[Date Prev][Date Next][Date Index]

E-M:/ Listeria outbreak, suspected contaminated deli sliced turkey



-------------------------------------------------------------------------
Enviro-Mich message from "Alex J. Sagady & Associates" <ajs@sagady.com>
-------------------------------------------------------------------------

 From the Centers for Disease Control....

nationwide outbreak of listeria,  one death in Michigan and 6 elsewhere,
sliced deli turkey is suspected source.

Press Release
Update: Listeriosis Outbreak Investigation

Update October 4, 2002
Contact: CDC, Media Relations
(404) 639?3286

CDC and several state health departments are investigating an outbreak of 
listeriosis, primarily affecting persons in the northeastern U.S. Thus far, 
40 ill persons with the outbreak strain of Listeria have been detected; all 
were hospitalized, 7 died, and 3 pregnant women had miscarriages or 
stillbirths. These patients live in 7 states: Pennsylvania (14 cases), New 
York (11 cases in New York City, 3 in other locations), New Jersey (4 
cases), Delaware (4 cases), Maryland (2 cases), Connecticut (1 case), and 
Michigan (1 case).

Analysis of data collected to date indicate that the leading suspect food 
in this outbreak is sliced turkey deli meat. Federal, state, and local 
health and officials are continuing to investigate to determine the 
brand(s) and origin of the product involved.

Listeriosis is a very serious foodborne disease that can be 
life-threatening to certain individuals, including the elderly or those 
with weakened immune systems. It can also cause miscarriages and 
stillbirths in pregnant women, so we need to continue to remind persons at 
high risk to thoroughly heat deli meats before eating them. Persons in 
these risk groups who reside in the affected states may reduce their risk 
of infection by not eating sliced turkey deli meats or by thoroughly 
heating them. This is consistent with standard recommendations for persons 
at high risk:

     * Avoid foods from deli counters or thoroughly heat deli meat products 
before eating.

     * Heat hot dogs until steaming before eating.

     * Avoid cross-contaminating other foods, utensils, and food 
preparation surfaces with fluid from hot dog packages, and wash hands after 
handling hot dogs.

     * Avoid soft cheeses such as feta, Brie, Camembert, blue-veined, and 
Mexican-style cheese. (Hard cheeses, processed cheeses, cream cheese, 
cottage cheese, and yogurt need not be avoided).

The following additional food safety measures, which should be routine for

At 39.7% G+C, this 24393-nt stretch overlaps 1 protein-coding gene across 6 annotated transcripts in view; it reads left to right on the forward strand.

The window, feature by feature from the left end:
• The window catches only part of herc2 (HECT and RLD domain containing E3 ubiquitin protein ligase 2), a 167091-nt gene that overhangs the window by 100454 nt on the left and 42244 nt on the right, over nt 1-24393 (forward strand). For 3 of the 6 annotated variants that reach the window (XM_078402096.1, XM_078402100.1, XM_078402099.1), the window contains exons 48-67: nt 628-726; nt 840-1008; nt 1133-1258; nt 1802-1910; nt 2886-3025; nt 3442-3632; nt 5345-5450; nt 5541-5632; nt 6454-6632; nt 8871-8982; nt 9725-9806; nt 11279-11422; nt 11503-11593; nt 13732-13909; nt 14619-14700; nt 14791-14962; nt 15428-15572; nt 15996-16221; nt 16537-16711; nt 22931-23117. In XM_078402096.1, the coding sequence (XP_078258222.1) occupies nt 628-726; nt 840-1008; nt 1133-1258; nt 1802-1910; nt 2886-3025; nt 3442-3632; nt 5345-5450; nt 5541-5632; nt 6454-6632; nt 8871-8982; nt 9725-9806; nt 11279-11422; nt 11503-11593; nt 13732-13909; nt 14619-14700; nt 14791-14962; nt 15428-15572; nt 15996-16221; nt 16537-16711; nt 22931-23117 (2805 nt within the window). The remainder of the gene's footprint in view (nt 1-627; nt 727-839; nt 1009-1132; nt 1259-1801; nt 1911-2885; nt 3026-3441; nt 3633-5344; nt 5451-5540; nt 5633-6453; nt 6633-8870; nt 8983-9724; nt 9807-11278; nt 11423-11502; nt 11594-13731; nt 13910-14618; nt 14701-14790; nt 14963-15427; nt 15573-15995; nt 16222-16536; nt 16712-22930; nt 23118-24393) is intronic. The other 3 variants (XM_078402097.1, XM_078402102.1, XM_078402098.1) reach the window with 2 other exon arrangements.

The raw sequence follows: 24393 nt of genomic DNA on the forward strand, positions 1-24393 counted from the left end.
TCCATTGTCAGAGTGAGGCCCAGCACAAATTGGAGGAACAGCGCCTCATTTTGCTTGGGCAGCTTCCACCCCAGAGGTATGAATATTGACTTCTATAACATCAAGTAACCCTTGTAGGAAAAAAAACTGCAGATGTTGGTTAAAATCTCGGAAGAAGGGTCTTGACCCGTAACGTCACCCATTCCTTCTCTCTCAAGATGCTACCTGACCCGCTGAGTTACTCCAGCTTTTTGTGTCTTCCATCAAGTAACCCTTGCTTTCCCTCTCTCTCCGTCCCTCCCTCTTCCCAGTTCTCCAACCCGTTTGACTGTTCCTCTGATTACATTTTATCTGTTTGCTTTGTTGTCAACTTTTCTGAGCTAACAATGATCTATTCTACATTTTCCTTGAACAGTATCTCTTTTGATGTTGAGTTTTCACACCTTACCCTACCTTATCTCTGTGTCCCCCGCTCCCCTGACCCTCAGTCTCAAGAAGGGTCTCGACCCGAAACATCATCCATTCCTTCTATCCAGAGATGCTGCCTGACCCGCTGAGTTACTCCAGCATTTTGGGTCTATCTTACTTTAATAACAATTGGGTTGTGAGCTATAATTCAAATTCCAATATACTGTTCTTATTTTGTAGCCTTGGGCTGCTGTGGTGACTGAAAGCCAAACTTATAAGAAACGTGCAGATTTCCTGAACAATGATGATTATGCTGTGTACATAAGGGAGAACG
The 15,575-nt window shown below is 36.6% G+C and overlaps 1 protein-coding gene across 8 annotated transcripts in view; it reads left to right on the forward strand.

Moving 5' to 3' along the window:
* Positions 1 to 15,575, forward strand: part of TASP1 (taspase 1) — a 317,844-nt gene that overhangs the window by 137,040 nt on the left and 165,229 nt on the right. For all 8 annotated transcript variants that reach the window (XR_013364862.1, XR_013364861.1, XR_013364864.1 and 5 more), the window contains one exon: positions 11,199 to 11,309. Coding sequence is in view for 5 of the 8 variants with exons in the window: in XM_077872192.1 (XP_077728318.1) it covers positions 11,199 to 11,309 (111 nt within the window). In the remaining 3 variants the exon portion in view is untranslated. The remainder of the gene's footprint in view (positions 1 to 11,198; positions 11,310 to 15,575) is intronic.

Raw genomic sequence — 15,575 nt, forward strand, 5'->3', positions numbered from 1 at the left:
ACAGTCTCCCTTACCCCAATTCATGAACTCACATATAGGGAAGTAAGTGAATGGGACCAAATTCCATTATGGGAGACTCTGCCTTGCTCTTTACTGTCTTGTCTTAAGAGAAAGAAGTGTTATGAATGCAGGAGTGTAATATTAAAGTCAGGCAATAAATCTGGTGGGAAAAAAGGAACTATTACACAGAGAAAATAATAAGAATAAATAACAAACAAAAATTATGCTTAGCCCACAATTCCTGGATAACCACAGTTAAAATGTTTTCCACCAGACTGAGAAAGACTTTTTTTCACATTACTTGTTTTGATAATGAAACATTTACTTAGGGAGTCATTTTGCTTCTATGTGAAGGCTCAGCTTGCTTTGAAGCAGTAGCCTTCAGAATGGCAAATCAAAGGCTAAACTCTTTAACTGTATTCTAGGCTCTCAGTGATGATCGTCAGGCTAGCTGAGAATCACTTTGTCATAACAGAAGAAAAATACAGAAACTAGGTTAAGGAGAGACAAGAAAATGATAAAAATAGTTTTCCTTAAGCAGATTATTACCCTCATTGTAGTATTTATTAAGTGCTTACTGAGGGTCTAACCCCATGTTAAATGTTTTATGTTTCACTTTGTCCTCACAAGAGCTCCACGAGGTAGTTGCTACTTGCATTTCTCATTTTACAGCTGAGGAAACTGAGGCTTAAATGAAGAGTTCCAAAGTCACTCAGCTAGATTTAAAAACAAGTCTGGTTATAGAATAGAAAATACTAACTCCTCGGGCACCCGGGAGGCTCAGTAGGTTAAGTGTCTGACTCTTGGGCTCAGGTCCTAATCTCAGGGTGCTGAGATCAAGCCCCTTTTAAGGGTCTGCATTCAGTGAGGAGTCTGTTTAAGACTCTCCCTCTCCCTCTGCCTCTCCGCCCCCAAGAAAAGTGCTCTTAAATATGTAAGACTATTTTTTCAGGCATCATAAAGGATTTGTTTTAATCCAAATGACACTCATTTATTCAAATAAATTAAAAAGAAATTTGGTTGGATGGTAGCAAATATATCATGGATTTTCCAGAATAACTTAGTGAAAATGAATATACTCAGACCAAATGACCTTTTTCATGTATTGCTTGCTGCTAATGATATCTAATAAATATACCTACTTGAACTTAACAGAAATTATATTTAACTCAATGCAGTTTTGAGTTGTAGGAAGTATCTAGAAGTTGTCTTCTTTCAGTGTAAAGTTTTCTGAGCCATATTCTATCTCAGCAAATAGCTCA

all persons, can also reduce the risk of listeriosis:

     * Thoroughly cook raw food from animal sources, such as beef, pork, or 
poultry.
     * Wash raw vegetables thoroughly before eating.
     * Keep uncooked meats separate from vegetables and from cooked foods.
     * Avoid raw (unpasteurized) milk or foods made from raw milk.
     * Wash hands, knives, and cutting boards after handling uncooked foods.

In addition to the 40 patients whose illnesses have been confirmed as part 
of the outbreak, CDC and State Health Departments have learned about other 
cases of Listeria infection in the same region. DNA subtyping has shown 
that strains from over 30 patients in these same states are different from 
the outbreak strain; these illnesses are part of the "background" of 
sporadic Listeria infections and are likely due to a variety of different 
foods.

About 2500 cases of listeriosis occur each year in the United States. The 
initial symptoms are often fever, muscle aches, and sometimes 
gastrointestinal symptoms such as nausea or diarrhea. The illness may be 
mild and ill persons sometimes describe their illness as flu-like. If 
infection spreads to the nervous system, symptoms such as headache, stiff 
neck, confusion, loss of balance, or convulsions can occur. Most cases of 
listeriosis and most deaths occur in adults with weakened immune systems, 
the elderly, pregnant women, and newborns. However, infections can occur 
occasionally in otherwise healthy persons. Infections during pregnancy can 
lead to miscarriages, stillbirths, and infection of newborn infants.

Previous outbreaks of listeriosis have been linked to a variety of foods 
especially processed meats (such as hot dogs, deli meats, and pate) (accent 
ague over e) and dairy products (such as soft cheeses and milk). 
Pasteurization eliminates Listeria bacteria; dairy products cause illness 
only when pasteurization is not done, is inadequate, or when food is 
contaminated after pasteurization.

If you have questions about Listeria, you can call your local or state 
health department, your physician, or visit the CDC web site at 
http://www.cdc.gov/ncidod/dbmd/diseaseinfo/listeriosis_g.htm.

# # #

CDC protects people's health and safety by preventing and controlling 
diseases and injuries; enhances health decisions by providing credible 
information on critical health issues; and promotes healthy living through 
strong partnerships with local, national, and international organizations.


----------------------------------------------------------------------------
Alex J. Sagady & Associates  http://my.voyager.net/ajs/sagady.pdf

Environmental Enforcement, Technical Review, Public Policy and
Communications on Air, Water and Waste/Community Environmental Protection

PO Box 39,  East Lansing, MI  48826-0039
(517) 332-6971; (517) 332-8987 (fax); ajs@sagady.com
----------------------------------------------------------------------------




==============================================================
ENVIRO-MICH:  Internet List and Forum for Michigan Environmental
and Conservation Issues and Michigan-based Citizen Action.   Archives at
http://www.great-lakes.net/lists/enviro-mich/

Postings to:  enviro-mich@great-lakes.net      For info, send email to
majordomo@great-lakes.net  with a one-line message body of  "info enviro-mich"
==============================================================